Tom Watson: anger and regret follow deputy's resignation
The shock news of Tom Watson’s resignation as deputy leader of Labour has caused introspection and anger among parliamentarians concerned over Jeremy Corbyn’s transformation of the party.
Dawn Butler, the shadow women’s minister, was the first person to confirm that she would run for the vacant position, and Watson’s former allies in the parliamentary party said they would have to find a new standard-bearer for Labour’s centrists.
Watson stunned many politicians on Wednesday by announcing that he would leave his seat and his pivotal role at the heart of the party. He had clocked up 35 years in politics.
His colleagues have blamed his decision on a four-year war of attrition with close aides of Jeremy Corbyn. In a statement, Watson insisted that it was “personal, not political”.
Pat McFadden, a former minister and Labour centrist, said Watson’s resignation had left a vacuum for many in the parliamentary party. “On a human level, I understood Tom’s decision, but I think it is a big loss because he was playing a very important role.”
Another politician expressed respect for Watson’s decision but suggested he had effectively “abandoned” moderates on the eve of a general election and as further rows brewed over Brexit and antisemitism.
“Tom’s timing was more than unfortunate. We have an enormous battle coming over the future of the party. If people don’t have the heart for the battle, they should get off the field. But it leaves some of us feeling abandoned. Tom was our shield,” the source said.
Butler announced that she would stand for the role, while others urged the shadow business secretary, Rebecca Long-Bailey, and the shadow education secretary, Angela Rayner, to put their names forward.
Butler, a close ally of Corbyn, told Bloomberg she would enter the contest when nominations opened after the election. “I’ve thought very carefully about who should replace Tom, and after giving it some thought, I will be throwing my hat in the ring,” she said.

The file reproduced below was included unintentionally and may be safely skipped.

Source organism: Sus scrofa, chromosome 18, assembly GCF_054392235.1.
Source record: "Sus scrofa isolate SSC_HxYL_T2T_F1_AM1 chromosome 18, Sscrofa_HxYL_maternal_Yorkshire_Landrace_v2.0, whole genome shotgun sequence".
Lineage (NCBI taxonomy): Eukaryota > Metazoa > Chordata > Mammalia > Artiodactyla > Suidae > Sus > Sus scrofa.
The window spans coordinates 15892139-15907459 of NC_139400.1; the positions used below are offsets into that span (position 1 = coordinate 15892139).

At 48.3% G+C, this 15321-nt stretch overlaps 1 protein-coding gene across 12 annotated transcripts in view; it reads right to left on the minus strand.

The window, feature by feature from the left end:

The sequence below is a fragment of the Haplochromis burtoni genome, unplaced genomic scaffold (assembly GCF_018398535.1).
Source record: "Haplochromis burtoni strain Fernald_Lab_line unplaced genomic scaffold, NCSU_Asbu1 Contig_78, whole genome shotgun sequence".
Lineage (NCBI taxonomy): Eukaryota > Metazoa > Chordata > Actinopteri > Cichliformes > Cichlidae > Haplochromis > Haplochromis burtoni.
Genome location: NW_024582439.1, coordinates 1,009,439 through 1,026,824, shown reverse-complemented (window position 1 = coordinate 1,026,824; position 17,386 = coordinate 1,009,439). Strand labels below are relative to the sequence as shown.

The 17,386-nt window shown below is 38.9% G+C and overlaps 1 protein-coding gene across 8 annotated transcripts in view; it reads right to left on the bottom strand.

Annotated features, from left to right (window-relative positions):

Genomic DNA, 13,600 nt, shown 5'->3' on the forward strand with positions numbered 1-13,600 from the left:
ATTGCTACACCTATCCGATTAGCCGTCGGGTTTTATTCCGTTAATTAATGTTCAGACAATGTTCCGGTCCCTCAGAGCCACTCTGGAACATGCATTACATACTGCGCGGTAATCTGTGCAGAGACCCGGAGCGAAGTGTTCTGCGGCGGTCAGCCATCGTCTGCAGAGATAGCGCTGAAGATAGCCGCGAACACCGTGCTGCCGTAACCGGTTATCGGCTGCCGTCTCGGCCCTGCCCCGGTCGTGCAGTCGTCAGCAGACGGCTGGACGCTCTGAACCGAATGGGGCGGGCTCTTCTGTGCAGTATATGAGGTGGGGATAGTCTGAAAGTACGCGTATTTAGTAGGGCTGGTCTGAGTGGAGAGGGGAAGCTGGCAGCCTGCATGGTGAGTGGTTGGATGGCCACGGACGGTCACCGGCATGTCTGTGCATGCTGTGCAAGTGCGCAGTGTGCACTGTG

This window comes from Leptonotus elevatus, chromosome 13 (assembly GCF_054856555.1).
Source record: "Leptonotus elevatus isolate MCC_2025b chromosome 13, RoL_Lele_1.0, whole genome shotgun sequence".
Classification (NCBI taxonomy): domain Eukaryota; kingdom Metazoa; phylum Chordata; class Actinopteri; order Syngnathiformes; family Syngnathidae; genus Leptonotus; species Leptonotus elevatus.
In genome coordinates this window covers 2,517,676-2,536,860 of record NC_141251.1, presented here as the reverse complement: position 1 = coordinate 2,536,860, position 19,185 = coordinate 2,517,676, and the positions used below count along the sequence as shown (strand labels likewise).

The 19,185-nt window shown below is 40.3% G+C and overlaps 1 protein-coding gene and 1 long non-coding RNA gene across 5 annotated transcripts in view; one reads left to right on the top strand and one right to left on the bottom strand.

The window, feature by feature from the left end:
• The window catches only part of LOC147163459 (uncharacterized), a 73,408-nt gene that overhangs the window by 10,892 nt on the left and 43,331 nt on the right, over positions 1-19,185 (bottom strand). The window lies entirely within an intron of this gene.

Centrist prospective MPs are expected to concentrate on the general election with the aim of regrouping afterwards. One insisted they would field a candidate for the vacant deputy leadership.
Conor McGinn, who was MP for St Helens North, has been critical of Corbyn, but was thought to be considering a run to be deputy leader. He told PoliticsHome: “There is a conversation after the election about the future of the Labour party and I want to be part of that.”
Watson is known by his friends to be much happier away from parliament than within it. As a remain supporter, he faced a difficult contest to retain his predominantly leave-voting seat in West Bromwich East.
After Watson was criticised over his involvement in claims about an alleged Westminster paedophile ring, his opponents would have included Harvey Proctor, the former Tory MP who was wrongly arrested over allegations that he had murdered and abused young boys. Proctor subsequently withdrew his candidacy.
Watson, who had a 7,000 majority, also faced a challenge from George Galloway, who is standing on a pro-Corbyn, pro-Brexit platform.
The deputy leader’s resignation came weeks after supporters of Corbyn failed in an attempt to abolish the post that he held as a way of ousting him.
In a letter to Corbyn, Watson said he would not be leaving politics altogether. “I will be taking an active part in this election campaign. I will continue as deputy leader until 12 December and will do everything I can to return a team of Labour MPs who will transform our country,” he wrote.
In response, Corbyn said: “Few people have given as much to the Labour movement as you have.”
Friends of Watson said he told Corbyn’s office of his decision more than a week ago but that both men decided to wait and make a public announcement in the middle of Boris Johnson’s election campaign launch.
Labour’s national executive committee is expected to set a timetable for a deputy leadership election in the new year, party sources said.